This should have been posted this morning. Arrived home this evening to find Brown's announced he intends to resign, the Lib Dems say they now want formal talks with Labour, and the Tories have belatedly said they'll offer a referendum on PR if the Lib Dems stick with them. So it's all still going to plan. Excellent.
First item on Start the Week on Radio 4 . . . Whitehall, and its geography and history. It's been there as a thoroughfare for 1,000 years.
Whitehall has become a byword for government bureaucracy, but beyond the facade of civil service offices are the rooms that shaped our nation’s history. In Whitehall, a “biography of the most important street in Britain”, Colin Brown explores the hidden gems behind closed doors. From Henry VIII’s tennis courts, to Cardinal Wolsey’s wine cellar and the secret passage still in use today, Colin Brown reveals the long history of political drama and despair, spin and scandal in the street of Whitehall.
Whitehall: The Street that Shaped a Nation is published by Simon & Schuster.
Still no conclusion to the talks that have been going on all weekend about the right to govern Britain. This is a good thing. Serious thinking is taking place up and down the country as well as up and down Whitehall and Westminster about the meaning of mandates, political allegiances and the future of politics in this country.
Polly Toynbee wrote a good column yesterday, again insisting that The Lib Dems must not make common cause with the Tories, and will only destroy themselves as a party if they refuse to be part of a grand alliance with the other left of centre parties.
A done deal? No, Tory-Lib is a marriage made in hell
Brown's letter captures a despondent mood. But Labour must not give up on a progressive alliance
Clegg is right to try all he can to get a deal from Cameron, on the economy as on PR. He can only legitimately turn towards Labour if it is self-evident that no way can this radical and progressive party fold in with a sub-Thatcherite programme. Clegg and Cable are against the £6bn cuts this year, and cautious about removing the stimulus too fast. This marriage made in hell is unlikely. And Labour panickers should take a deep breath (get some sleep) and trust in the great bulk of Lib Dem members who are progressives, not Orange Bookers, decent people. There are more thoroughly conservative types in Labour than among the Lib Dem clan. It would be good for both to bring the two together as repairing the rift in the left is the goal. The likes of Shirley Williams, Tom McNally (their leader in the Lords), Matthew Oakeshott, Charles Kennedy and as many other grandees as you care to mention are not about to end their long and honourable careers tricked into a coalition in which all pledges would be jettisoned within weeks. The southwest Lib Dem MPs who fear alliance with Labour are plain wrong: a large chunk of their vote is Labour people lending their votes, voting tactically, who would not support them again if they turned to the Tories.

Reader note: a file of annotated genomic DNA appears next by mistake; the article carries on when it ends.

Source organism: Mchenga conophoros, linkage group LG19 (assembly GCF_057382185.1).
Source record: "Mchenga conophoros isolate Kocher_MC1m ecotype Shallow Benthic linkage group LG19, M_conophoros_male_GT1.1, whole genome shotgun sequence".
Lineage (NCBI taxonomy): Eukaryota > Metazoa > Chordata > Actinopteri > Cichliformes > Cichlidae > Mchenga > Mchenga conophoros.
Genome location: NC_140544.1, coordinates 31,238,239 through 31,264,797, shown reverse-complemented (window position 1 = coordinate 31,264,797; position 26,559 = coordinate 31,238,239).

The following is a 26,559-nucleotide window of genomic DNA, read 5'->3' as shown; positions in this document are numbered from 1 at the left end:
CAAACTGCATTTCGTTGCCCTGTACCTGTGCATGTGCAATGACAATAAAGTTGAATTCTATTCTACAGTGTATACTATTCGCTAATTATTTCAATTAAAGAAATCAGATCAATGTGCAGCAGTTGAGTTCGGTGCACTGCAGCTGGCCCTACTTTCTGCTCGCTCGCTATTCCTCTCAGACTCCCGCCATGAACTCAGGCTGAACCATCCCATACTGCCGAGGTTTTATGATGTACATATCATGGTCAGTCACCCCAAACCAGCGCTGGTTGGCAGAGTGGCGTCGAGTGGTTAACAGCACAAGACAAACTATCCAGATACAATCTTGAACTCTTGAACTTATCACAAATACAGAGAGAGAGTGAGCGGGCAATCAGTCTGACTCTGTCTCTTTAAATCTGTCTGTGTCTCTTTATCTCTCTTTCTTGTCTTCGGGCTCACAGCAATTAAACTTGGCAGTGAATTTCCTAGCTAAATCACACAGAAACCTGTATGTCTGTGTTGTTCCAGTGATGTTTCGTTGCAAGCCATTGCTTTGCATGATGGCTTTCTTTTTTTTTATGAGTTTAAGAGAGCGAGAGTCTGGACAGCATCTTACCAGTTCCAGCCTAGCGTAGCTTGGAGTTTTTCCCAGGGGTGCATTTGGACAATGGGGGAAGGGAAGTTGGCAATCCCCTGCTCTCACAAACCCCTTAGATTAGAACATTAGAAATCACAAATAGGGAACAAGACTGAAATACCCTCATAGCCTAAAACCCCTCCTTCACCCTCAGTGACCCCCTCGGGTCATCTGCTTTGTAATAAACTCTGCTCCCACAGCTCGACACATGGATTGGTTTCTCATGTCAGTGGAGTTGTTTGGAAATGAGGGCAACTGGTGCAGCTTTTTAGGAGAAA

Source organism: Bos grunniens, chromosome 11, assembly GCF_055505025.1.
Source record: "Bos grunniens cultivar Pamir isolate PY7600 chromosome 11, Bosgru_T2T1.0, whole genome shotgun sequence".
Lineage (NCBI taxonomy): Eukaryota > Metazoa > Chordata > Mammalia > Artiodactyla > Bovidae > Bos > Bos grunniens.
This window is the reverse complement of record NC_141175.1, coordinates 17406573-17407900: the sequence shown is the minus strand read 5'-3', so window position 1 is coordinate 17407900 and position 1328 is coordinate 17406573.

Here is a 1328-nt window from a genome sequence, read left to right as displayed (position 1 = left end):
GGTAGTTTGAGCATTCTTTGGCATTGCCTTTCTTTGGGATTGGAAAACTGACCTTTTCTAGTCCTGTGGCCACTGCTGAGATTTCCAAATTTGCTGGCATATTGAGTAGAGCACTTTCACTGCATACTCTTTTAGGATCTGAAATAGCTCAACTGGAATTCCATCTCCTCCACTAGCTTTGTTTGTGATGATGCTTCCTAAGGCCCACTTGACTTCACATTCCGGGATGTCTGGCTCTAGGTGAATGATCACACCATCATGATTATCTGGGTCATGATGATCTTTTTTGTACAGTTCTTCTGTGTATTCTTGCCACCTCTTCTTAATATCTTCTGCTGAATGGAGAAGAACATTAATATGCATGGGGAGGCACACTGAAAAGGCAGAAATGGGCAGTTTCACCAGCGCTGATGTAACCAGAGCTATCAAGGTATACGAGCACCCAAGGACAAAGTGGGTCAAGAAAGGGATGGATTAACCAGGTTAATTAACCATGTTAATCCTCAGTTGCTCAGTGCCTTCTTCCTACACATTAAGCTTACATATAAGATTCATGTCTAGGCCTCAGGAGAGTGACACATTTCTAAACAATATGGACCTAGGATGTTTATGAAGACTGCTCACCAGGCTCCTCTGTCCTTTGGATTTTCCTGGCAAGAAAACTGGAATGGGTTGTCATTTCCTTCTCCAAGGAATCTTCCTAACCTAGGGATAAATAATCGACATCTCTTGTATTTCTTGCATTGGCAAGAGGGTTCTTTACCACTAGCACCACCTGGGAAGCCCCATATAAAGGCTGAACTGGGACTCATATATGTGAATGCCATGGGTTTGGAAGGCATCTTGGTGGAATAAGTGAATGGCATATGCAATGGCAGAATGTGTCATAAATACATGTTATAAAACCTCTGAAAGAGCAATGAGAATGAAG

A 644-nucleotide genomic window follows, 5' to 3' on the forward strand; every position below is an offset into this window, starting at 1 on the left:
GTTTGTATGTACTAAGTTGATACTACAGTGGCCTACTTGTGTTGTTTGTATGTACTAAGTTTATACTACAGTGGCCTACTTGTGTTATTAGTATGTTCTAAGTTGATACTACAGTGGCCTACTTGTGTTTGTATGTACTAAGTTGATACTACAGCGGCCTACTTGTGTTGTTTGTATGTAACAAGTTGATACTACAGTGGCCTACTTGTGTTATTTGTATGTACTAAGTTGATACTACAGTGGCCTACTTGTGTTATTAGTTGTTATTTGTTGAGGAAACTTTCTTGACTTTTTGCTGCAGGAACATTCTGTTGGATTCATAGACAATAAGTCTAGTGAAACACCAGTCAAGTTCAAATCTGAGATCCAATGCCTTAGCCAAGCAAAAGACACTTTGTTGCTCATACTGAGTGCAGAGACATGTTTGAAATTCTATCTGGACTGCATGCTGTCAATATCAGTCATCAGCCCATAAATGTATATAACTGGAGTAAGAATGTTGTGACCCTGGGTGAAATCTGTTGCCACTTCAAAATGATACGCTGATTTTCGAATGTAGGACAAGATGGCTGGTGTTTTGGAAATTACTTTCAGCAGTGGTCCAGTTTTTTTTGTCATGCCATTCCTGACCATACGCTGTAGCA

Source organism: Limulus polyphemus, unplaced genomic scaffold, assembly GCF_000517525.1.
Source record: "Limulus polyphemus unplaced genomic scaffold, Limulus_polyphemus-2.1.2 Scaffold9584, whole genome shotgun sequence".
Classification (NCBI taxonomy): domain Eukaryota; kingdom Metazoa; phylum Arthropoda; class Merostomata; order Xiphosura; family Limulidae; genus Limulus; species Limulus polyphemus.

The prize of an alliance government, far better than Labour on its own, is still there to be seized. But how depressing to hear old tribalists like David Blunkett today rejecting PR. Labour has its own internal fights to resolve, too.
"But how depressing to hear old tribalists like David Blunkett today rejecting PR."
Depressing, Polly? Why are you even surprised? Right from '97 the man was an appalling education secretary, one that made common cause with the likes of Woodhead, and took his reactionary and ignorant agenda ever further to the right. What on earth has Blunkett ever said or done that would cause anyone to think he's anything but the most right wing politician within the New Labour camp? He may talk the anti-Tory talk but his politics are well to the right of the Lib Dem progressive wing. Sadly he's by no means the only top-down authoritarian bully within New Labour's ranks.
Why would anyone give a damn any more about what David Blunkett thinks or says? Cheer up Polly - whatever happens next the Labour party finally has an opportunity to clear out both the Blairites and the Brownites and begin to rehabilitate itself as a proper social democratic party. Whether or not it takes it is another matter, however.